Veolia’s proposal for a new anaerobic digestion facility and waste transfer station near Alton has been given the go-ahead despite neighbours arguing it was not needed.
The waste transfer site would have a capacity of 20,000 tons per annum, while the anaerobic digestion facility would have a capacity of 50,000 tons per annum.
Located to the south of the A31 and to the east of Holybourne and Alton, the Alton materials recovery facility alongside the waste transfer station will be the site of the new anaerobic digester.
In 2020, Veolia scrapped plans for an incinerator in the same location and decided to pull the project following a 'strategic review'.
Hampshire County Council’s regulatory committee agreed to the recommendation to grant permission for the development that will include partial demolition and re-use of the existing building and infrastructure at the Alton materials recovery facility.
Forty-eight people objected, saying there was no need in the area for a new digestion facility and fearing the future impact on the environment as a result of air and water pollution.
Mark Weldon from the No Wey Incinerator campaign said: “A large number of residents have submitted objections for this application. Many of those objections made the same points.
“There are already four food waste anaerobic digestion sites in Hampshire. Another is planned for Three Maids Hill between the A272 and A34 in Winchester. Winchester has a much larger concentration of population and therefore is a very reasonable application.
“So is a sixth anaerobic digester really required? No special needs for it have been given, and the suitability of the site is not justified. There is no guarantee the increase in food waste, which is currently very little in Hampshire, will amount to 50,000 tons for this facility.
“It would be wrong to approve this planning application.”
A letter from Will Butler, read by Mr Weldon, said: “I’m the fourth generation of the owner of the Hawbridge farmland. My home and business are situated 600 metres from the proposed site.
“I’m here to talk about the devastating impact on my rural enterprise and on many other rural enterprises in the local area. We run a venue for weddings and events. We are directly downwind of the waste site and potentially emissions and smells that would be released from this proposal site."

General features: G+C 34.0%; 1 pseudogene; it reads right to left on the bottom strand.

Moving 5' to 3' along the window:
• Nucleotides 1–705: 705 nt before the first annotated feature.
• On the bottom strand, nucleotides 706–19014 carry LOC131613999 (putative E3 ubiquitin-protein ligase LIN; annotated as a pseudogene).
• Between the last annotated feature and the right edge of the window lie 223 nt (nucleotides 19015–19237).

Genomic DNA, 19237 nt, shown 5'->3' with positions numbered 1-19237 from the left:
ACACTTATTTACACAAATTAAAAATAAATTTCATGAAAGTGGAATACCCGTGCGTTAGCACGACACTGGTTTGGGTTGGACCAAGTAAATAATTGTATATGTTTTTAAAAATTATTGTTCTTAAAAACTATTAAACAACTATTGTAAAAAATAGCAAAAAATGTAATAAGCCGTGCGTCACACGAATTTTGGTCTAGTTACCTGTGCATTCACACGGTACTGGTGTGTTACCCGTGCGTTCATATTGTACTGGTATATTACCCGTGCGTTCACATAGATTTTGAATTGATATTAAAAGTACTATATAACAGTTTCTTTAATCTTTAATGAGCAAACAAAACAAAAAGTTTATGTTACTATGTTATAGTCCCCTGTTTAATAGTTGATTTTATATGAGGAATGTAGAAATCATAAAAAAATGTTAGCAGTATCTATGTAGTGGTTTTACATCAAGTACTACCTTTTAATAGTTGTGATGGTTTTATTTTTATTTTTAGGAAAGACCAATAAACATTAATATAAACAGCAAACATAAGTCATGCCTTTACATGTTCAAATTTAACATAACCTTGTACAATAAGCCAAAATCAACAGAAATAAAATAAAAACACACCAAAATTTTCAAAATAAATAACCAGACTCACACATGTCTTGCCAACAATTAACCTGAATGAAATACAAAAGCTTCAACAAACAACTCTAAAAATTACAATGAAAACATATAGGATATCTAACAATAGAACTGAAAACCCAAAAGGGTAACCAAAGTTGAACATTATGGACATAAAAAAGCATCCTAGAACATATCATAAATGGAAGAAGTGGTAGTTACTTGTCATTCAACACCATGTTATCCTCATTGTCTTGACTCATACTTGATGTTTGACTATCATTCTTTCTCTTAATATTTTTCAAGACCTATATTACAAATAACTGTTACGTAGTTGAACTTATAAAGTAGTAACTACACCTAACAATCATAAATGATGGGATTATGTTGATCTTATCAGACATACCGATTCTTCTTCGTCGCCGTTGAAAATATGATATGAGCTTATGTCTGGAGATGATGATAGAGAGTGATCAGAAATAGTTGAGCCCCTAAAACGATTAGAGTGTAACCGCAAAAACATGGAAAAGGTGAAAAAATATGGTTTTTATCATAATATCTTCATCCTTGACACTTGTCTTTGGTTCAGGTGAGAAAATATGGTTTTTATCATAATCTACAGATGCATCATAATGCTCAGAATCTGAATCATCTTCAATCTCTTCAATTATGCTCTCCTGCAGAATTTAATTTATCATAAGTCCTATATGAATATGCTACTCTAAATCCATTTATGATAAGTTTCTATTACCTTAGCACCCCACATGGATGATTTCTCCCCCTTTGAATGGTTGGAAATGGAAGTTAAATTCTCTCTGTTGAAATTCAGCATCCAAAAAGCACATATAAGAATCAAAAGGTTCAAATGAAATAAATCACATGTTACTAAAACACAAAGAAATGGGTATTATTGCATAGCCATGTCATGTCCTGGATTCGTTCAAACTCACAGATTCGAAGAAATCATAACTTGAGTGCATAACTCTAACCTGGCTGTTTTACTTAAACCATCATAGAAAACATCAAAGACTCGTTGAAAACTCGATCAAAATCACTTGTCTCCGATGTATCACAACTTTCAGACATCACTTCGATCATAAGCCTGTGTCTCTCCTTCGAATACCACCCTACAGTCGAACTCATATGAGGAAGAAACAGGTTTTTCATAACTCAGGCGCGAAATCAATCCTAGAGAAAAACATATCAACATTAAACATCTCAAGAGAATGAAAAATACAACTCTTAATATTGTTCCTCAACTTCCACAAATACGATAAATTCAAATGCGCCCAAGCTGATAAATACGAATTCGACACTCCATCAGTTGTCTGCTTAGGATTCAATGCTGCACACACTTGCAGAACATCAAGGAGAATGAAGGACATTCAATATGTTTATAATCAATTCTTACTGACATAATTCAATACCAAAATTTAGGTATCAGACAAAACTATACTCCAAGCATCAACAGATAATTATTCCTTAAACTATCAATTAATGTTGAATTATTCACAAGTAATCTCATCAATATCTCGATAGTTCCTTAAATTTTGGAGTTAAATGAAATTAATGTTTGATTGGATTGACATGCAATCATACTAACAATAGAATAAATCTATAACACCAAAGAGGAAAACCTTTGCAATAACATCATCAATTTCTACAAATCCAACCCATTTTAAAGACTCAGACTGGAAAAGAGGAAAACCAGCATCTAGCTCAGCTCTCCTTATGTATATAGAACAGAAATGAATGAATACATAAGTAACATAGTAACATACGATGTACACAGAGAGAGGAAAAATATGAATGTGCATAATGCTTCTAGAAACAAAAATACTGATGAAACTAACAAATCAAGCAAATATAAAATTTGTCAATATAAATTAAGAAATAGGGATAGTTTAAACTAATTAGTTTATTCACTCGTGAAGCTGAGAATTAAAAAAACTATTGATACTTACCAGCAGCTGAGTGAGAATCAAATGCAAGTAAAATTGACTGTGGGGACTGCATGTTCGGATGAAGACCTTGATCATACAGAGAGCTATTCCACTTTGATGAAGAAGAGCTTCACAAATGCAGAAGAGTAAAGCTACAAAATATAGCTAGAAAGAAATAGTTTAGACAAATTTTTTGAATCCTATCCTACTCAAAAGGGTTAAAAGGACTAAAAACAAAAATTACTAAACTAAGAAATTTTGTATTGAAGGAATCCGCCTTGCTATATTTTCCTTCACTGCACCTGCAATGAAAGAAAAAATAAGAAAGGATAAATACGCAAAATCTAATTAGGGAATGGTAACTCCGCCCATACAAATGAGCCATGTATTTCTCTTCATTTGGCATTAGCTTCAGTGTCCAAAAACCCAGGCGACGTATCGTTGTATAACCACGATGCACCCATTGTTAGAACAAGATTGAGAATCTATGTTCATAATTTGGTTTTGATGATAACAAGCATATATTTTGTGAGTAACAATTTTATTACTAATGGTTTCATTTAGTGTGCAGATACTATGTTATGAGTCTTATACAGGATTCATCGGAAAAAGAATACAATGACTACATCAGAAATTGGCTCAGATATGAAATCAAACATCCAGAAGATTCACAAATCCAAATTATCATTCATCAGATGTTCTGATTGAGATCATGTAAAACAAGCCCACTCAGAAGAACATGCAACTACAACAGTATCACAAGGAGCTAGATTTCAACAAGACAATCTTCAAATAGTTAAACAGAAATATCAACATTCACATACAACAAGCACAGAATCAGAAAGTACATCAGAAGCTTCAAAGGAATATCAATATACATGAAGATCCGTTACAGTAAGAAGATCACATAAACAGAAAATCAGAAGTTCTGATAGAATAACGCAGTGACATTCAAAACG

Currently the site is occupied by the existing materials recovery facility and waste transfer station, which is permitted to process up to 125,000 tons of waste per annum.
The works comprise the demolition of part of the existing building and the provision of a waste reception, a pre-treatment and odour abatement facility, a pasteurisation plant, anaerobic digestion tanks and buffering tanks, a gas treatment facility, combined heat and power units, and an emergency flare.
The anaerobic digestion facility would be fuelled with food and other organic waste arriving via direct delivery and bulked from transfer stations from within Hampshire.
Organic waste will be converted to provide biomethane gas primarily for export into the local gas distribution network. After the process, a by-product called 'digestates' is produced, which can be used as fertiliser.
A below-ground pipe connecting the anaerobic digestion facility to the local gas main would be constructed, along with a kiosk containing apparatus for connection into an existing gas main that runs through the eastern portion of the site.
There will be a below-ground connection to the local gas distribution network. No restrictions on the hours of operation will be imposed on the existing facility due to the nature of the anaerobic digestion process.
Staff will be present on site 24 hours a day, seven days a week. Overnight there will be a maximum of two staff on site, and the applicants have stated that there will be a need for only minimal low-level lighting that movement sensors will control.
Construction is anticipated to take approximately 18 months, with the timing dependent on the construction and commissioning of the new materials recovery facility at Chickenhall Lane. Construction will take place from 7am to 7pm, Monday to Saturday.